In the first Terminator movie, Kyle Reese explains to Dr. Silberman that only living organisms (or things encased within them) can go through time.

REESE: "You go naked. Something about the field generated by a living organism. Nothing dead will go."

SILBERMAN: "Okay. Okay. But this... cyborg...if it's metal..."

REESE: "Surrounded by living tissue."

SILBERMAN: "Of course."

An answer to this question claims that the T-1000 and T-X must have been encased in living tissue. That makes sense, but what happened to the skin of these cyborgs after they time-travelled?

I don't recall seeing either the T-1000 or T-X shed its skin during either movie. Is this mentioned elsewhere?

  • 1
    "field generated by a living organism" was such a lame idea, that it's one of pluses of later movies that it was never mentioned again... Changin' rules of time travel was a terrible mistake, though.
    – Mithoron
    Oct 19, 2019 at 22:27
  • 1
    I guess it was kind of a necessity to explain why the T800 in the first movie doesn't arrive in the past with a phased plasma rifle in the 40-watt range and just liquidate everything in its path.
    – delinear
    Oct 21, 2019 at 13:59

1 Answer 1


A number of things that Reese says about the nature of time travel in The Terminator turn out not to be exactly true. There are different ways of viewing this. Personally, I just accept that there is a certain amount of discontinuity between The Terminator and Terminator 2. However, there are other possible interpretations; Reese might be misinformed about the teleportation, or things might be changed by the existence of multiple timelines.*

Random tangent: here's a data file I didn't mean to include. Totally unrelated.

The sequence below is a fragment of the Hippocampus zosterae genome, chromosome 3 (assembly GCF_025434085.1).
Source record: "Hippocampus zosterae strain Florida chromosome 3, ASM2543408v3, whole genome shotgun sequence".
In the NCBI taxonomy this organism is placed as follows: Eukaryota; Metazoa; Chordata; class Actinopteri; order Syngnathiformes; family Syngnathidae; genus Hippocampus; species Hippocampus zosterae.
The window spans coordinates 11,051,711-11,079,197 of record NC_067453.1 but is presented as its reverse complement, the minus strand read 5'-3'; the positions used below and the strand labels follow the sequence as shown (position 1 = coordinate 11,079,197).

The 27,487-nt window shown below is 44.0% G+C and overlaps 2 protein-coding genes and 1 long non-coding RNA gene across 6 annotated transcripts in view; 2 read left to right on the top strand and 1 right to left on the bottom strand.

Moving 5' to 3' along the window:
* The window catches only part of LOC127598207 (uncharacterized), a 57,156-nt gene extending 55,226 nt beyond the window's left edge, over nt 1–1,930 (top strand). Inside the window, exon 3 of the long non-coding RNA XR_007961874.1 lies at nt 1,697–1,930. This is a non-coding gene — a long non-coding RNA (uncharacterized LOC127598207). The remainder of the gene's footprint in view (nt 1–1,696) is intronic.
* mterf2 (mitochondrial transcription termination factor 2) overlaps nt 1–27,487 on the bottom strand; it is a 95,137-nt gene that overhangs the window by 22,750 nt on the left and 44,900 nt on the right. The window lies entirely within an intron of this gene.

However you want to interpret it though, the upshot is the same: Some of Reese's statements about the time travel process are shown (in Terminator 2) to be incorrect. Besides the issue of fleshy coatings, Reese avers that the time travel facilities were destroyed, so that no other agents could be sent back in time by either side. Obviously, that claim is not consistent with what happened in the later movies.

Regarding the specific question of how the later terminators were able to pass through time without any apparent coating of living matter, the idea that Reese is simply mistaken might actually be a pretty good bet. Reese is obviously unaware of the existence of shapeshifting terminators, and he is not an expert of the scientific underpinnings of teleportation. The way he understands the situation is that the teleportation will not work without the right kind of coating, which (as far as he knows) limits it to living matter. However, we know, even from the first movie, that "living matter" is not quite the right property, as Kyle makes the journal back through time with his (nonliving) hair and fingernails intact. So whatever physical property that living matter possesses that makes time travel possible might conceivably be mimicked by the more advanced liquid metal terminators (of which, remember, Reese knows nothing). What he says about living matter being required is just a rough approximation—what Reese has been told by the human experts who operated the time travel equipment (who may or may not have a complete understanding of what can be sent back themselves).

*The first film presents a clean example of a close timelike loop, but all subsequent media require a model of time travel in which multiple inconsistent timelines can exist.

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